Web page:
HISTORICAL MEMOIRS OF MY OWN TIME VOL 2 OF 2

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Historical Memoirs Of My Own Time Vol 2 Of 2

Author : Nathaniel William Wraxall
ISBN : 1527872408
Genre :
File Size : 77.77 MB
Format : PDF
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Excerpt from Historical Memoirs of My Own Time, Vol. 2 of 2: Part the First, From 1772 to 1780; Part the Second, From 1781 to 1784 Soh, had become, m the beginning of 1781, confessedly, Without any competitor; their leader. Having attained his thirty-second year, he consequently united all the ardour. Of youth, to the experience acquired in maturer life. It was impossible to contemplate the lineaments. About the Publisher Forgotten Books publishes hundreds of thousands of rare and classic books. Find more at www.forgottenbooks.com This book is a reproduction of an important historical work. Forgotten Books uses state-of-the-art technology to digitally reconstruct the work, preserving the original format whilst repairing imperfections present in the aged copy. In rare cases, an imperfection in the original, such as a blemish or missing page, may be replicated in our edition. We do, however, repair the vast majority of imperfections successfully; any imperfections that remain are intentionally left to preserve the state of such historical works.
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A Protestant Purgatory

Author : Laurie Throness
ISBN : 9781351961998
Genre : History
File Size : 46.36 MB
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How did the penitentiary get its name? Why did the English impose long prison sentences? Did class and economic conflict really lie at the heart of their correctional system? In a groundbreaking study that challenges the assumptions of modern criminal justice scholarship, Laurie Throness answers many questions like these by exposing the deep theological roots of the judicial institutions of eighteenth-century Britain. The book offers a scholarly account of the passage of the Penitentiary Act of 1779, combining meticulous attention to detail with a sweeping theological overview of the century prior to the Act. But it is not just an intellectual history. It tells a fascinating story of a broader religious movement, and the people and beliefs that motivated them to create a new institution. The work is original because it relies so completely on original sources. It is mystical because it mingles heavenly with earthly justice. It is authoritative because of its explanatory power. Its anecdotes and insights, poetry and song, provide intriguing glimpses into another era strangely familiar to our own. Of special interest to social and legal historians, criminologists, and theologians, this work will also appeal to a wider audience of those who are interested in Christianity's impact on Western culture and institutions.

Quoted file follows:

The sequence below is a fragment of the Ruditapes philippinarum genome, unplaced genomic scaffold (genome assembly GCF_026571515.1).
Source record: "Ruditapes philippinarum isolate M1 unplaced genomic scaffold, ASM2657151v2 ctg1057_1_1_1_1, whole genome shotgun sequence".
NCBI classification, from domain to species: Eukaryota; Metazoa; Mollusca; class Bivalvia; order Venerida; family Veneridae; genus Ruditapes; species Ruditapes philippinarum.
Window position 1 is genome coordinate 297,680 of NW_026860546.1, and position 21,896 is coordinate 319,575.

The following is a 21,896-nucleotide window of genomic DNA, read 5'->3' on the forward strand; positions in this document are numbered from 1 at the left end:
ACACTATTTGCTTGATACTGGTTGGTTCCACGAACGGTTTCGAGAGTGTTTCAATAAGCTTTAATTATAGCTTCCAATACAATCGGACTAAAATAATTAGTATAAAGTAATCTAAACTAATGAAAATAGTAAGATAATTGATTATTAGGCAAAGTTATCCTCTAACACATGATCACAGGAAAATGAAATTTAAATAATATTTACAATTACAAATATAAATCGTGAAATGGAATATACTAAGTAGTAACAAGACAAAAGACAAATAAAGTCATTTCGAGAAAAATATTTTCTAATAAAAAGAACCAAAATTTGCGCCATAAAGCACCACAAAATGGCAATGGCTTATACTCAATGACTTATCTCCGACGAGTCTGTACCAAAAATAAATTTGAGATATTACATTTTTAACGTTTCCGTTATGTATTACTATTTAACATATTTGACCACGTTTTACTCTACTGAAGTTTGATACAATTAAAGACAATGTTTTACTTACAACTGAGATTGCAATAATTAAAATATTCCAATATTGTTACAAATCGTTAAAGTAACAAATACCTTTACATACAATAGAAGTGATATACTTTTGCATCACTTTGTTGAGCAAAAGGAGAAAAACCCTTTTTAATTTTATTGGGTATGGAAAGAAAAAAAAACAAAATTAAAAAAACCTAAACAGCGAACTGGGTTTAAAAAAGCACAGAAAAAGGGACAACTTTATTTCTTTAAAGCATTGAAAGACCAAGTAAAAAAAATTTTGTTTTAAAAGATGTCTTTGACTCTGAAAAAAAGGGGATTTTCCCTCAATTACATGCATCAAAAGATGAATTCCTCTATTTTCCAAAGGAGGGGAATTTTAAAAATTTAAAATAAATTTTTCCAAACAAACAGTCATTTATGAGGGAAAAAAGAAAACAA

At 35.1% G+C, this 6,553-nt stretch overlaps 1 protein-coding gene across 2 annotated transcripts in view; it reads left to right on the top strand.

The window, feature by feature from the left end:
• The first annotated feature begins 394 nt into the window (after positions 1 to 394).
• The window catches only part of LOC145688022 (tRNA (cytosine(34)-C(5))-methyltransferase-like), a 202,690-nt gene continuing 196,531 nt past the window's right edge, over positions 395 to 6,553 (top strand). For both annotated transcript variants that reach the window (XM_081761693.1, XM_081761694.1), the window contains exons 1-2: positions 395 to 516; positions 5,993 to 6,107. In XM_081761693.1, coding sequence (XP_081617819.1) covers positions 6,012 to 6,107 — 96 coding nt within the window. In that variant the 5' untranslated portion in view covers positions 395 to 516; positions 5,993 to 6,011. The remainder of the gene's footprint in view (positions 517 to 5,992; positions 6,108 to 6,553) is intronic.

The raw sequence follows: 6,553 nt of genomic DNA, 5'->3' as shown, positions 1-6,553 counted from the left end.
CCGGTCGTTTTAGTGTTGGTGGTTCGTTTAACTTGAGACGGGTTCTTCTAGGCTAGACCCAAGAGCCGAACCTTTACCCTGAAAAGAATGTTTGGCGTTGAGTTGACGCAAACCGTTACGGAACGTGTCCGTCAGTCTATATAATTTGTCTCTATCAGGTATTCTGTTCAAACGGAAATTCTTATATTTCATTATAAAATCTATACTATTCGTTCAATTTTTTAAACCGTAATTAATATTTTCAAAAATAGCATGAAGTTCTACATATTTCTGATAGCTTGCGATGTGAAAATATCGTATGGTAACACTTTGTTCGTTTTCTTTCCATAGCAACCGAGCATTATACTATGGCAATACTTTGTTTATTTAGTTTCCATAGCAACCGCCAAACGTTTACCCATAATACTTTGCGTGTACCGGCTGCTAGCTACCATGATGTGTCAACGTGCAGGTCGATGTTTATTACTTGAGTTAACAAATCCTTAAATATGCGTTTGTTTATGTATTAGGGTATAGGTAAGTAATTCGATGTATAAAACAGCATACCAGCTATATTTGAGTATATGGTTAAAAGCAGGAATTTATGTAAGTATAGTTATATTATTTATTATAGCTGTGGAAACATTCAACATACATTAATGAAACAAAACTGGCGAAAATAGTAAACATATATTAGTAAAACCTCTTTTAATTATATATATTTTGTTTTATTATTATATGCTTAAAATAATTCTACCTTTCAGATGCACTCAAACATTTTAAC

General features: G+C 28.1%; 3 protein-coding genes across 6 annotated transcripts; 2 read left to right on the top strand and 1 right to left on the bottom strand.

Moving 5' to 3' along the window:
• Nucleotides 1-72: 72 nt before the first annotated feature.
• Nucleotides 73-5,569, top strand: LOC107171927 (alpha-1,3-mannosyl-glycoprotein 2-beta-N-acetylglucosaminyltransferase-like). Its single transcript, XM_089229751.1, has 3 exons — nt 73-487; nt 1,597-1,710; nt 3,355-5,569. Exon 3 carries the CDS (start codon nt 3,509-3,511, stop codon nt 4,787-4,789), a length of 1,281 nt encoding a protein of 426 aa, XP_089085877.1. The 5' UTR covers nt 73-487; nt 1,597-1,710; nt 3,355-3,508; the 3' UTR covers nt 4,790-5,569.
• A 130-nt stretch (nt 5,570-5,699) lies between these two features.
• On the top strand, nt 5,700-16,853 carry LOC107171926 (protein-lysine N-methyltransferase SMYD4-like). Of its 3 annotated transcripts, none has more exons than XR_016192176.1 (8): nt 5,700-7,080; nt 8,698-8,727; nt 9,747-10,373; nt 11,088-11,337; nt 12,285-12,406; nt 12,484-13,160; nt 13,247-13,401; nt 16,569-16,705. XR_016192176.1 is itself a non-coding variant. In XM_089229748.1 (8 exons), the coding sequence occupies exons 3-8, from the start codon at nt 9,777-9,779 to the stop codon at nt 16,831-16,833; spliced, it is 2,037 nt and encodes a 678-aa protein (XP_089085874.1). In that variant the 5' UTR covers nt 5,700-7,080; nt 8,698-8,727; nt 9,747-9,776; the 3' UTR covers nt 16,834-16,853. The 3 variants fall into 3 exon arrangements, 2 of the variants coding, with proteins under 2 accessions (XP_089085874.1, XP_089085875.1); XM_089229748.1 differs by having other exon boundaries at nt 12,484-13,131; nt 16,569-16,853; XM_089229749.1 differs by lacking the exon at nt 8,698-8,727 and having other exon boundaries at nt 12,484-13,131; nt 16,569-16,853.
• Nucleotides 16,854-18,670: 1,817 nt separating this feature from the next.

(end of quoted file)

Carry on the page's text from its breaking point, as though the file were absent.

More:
Category: History

The First Bohemians

Author : Vic Gatrell
ISBN : 9780718195823
Genre : History
File Size : 38.3 MB
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The colourful, salacious and sumptuously illustrated story of Covent Garden - the creative heart of Georgian London - from Wolfson Prize-winning author Vic Gatrell SHORT-LISTED FOR THE HESSELL TILTMAN PRIZE 2014 In the teeming, disordered, and sexually charged square half-mile centred on London's Covent Garden something extraordinary evolved in the 18th century. It was the world's first creative 'Bohemia'. The nation's most significant artists, actors, poets, novelists, and dramatists lived here. From Soho and Leicester Square across Covent Garden's Piazza to Drury Lane, and down from Long Acre to the Strand, they rubbed shoulders with rakes, prostitutes, market people, craftsmen, and shopkeepers. It was an often brutal world full of criminality, poverty and feuds, but also of high spirits, and was as culturally creative as any other in history. Virtually everything that we associate with Georgian culture was produced here. Vic Gatrell's spectacular new book recreates this time and place by drawing on a vast range of sources, showing the deepening fascination with 'real life' that resulted in the work of artists like Hogarth, Blake, and Rowlandson, or in great literary works like The Beggar's Opera and Moll Flanders. The First Bohemians is illustrated by over two hundred extraordinary pictures, many rarely seen, for Gatrell celebrates above all one of the most fertile eras in Britain's artistic history. He writes about Joshua Reynolds and J. M. W. Turner as well as the forgotten figures who contributed to what was a true golden age: the men and women who briefly dazzled their contemporaries before being destroyed - or made - by this magical but also ferocious world. About the author: Vic Gatrell's last book, City of Laughter, won both the Wolfson Prize for History and the PEN Hessell-Tiltman Prize; his The Hanging Tree won the Whitfield Prize of the Royal Historical Society. He is a Life Fellow of Caius College, Cambridge.
Category: History